Saturday, April 03, 2010

Gadgets, Gimmicks, and Riding Your Guts Out

My brother just sent me a new 160 gig iPod and my old heart rate monitor. Totally exasperated with iTunes but thrilled to finally have my heart rate monitor on the same continent as my fat carcass, I’ll be going for some sort of epic bike ride in an hour or so. The weather here in Valencia is cooperating with a cloud-free sky and a thermometer that will reach 23 degrees this afternoon (that’s 73.4 for State-side folks). I had a hell of a time trying to import an audio book for the ride today. I will be listening to the robot version of Travesuras de la Niña Mala which I have just finished reading for the second time. It may seem a bit tedious to listen to a book that I have just finished reading—a book read by a computer at that—but I don’t have a lot of selection when it comes to books in Spanish. Any help in this area would be appreciated greatly.

I just got back from about a two hour ride. The heart rate monitor doesn’t lie: I ain’t exactly in the best shape of my life. Today’s ride certainly pointed me in the right direction. When you are looking at your heart rate display you can’t kid yourself that you are having a good ride when in fact you aren’t. I had a good ride today because I was constantly kicking myself in the ass to keep my heart rate in range. I really know when I have a great workout when after my ride I eat, take a shower, and then fall unconscious for 45 minutes and wake up feeling as good as the day I was born (that was a good day).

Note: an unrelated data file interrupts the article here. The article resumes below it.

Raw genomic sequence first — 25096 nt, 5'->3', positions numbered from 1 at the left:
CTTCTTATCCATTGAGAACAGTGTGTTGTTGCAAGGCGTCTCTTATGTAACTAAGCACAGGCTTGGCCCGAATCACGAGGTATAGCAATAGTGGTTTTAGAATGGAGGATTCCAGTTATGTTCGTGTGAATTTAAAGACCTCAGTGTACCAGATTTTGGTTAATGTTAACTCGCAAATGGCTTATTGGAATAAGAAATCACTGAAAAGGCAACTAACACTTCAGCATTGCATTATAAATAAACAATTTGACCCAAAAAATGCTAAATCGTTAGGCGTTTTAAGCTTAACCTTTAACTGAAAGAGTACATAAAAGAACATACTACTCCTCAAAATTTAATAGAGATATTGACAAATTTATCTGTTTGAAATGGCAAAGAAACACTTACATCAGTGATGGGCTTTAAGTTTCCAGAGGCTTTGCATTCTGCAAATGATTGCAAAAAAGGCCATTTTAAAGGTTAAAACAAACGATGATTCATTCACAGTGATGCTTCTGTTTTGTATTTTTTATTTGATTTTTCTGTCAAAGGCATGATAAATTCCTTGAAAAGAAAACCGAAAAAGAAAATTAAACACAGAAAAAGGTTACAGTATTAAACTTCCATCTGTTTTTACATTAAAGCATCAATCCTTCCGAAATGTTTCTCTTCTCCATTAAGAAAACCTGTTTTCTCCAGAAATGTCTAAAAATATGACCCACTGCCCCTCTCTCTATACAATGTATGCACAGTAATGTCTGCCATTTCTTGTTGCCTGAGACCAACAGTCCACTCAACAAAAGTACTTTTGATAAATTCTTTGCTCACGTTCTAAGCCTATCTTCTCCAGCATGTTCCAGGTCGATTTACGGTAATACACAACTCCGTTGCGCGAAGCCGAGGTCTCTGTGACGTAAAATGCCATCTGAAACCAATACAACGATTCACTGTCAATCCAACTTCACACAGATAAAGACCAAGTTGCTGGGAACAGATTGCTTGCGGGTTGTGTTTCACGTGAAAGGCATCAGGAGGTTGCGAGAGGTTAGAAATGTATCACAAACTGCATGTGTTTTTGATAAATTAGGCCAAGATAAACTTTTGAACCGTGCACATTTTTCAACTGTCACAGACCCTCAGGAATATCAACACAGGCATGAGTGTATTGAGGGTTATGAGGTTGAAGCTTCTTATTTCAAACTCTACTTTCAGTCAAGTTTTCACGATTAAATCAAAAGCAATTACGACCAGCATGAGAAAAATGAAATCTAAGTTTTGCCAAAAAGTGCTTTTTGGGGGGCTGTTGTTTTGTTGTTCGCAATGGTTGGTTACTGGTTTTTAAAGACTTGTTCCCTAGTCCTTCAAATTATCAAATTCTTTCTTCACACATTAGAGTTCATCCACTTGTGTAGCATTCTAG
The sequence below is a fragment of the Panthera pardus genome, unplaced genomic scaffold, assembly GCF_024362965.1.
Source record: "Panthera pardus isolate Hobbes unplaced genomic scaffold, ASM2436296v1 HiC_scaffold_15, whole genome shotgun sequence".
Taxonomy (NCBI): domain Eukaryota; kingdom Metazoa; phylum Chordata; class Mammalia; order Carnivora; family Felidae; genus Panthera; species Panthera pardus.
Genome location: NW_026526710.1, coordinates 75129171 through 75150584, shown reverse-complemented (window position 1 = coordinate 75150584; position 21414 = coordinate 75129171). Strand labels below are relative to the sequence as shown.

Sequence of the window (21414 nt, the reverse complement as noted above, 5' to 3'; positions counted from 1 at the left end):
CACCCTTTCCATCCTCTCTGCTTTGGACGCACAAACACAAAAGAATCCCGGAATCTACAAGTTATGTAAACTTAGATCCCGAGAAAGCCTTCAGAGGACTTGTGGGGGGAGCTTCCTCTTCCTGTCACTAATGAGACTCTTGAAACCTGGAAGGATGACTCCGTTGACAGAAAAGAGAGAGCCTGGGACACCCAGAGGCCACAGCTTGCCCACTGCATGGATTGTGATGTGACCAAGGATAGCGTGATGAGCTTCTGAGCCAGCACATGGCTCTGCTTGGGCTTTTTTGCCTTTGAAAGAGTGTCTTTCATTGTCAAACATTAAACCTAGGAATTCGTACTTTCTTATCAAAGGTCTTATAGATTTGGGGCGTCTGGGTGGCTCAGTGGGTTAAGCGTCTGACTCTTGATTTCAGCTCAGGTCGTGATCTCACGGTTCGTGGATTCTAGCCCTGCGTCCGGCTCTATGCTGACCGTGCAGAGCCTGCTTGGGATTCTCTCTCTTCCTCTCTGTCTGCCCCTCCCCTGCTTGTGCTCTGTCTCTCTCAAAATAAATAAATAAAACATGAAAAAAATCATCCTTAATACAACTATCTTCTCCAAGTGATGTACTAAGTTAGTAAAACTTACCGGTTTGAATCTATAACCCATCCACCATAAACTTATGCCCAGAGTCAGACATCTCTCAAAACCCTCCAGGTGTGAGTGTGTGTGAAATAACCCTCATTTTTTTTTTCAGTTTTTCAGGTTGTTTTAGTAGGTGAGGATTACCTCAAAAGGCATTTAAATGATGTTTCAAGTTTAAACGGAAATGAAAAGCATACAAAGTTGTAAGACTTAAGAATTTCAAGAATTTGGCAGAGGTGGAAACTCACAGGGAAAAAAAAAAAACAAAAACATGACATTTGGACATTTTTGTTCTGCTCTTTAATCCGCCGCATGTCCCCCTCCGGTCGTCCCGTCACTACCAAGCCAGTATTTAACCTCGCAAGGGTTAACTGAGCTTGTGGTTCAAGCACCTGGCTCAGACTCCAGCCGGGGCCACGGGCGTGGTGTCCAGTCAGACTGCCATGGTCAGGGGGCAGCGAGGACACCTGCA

I tried to go for a maximum heart rate sprint but I wasn’t feeling it. First of all I need some clip-in pedals for my bike which I plan on buying next week. I don’t even feel safe pedaling all-out without clip-ins. I don’t feel my normal attachment to my bike. I will try again for a max heart rate ride on Monday. From your maximum heart rate you can start really judging your daily workouts. Some days you will try to maintain 80% of your max, other days less, but you need to know your max. It’s not like I’ve ever been too much of a geek about my bike rides by getting overly-technical, at least not in the past. I just rode my ass off. As I get older I realize that if I want to maintain a decent level of performance I need to train a bit smarter. Train smart or train stupid, there is no substitute for miles ridden. Gadgets and training gimmicks are fine but I never really needed a heart rate monitor to tell me I had a great ride (although it does help with motivation). Time to start racking up some hard kilometers.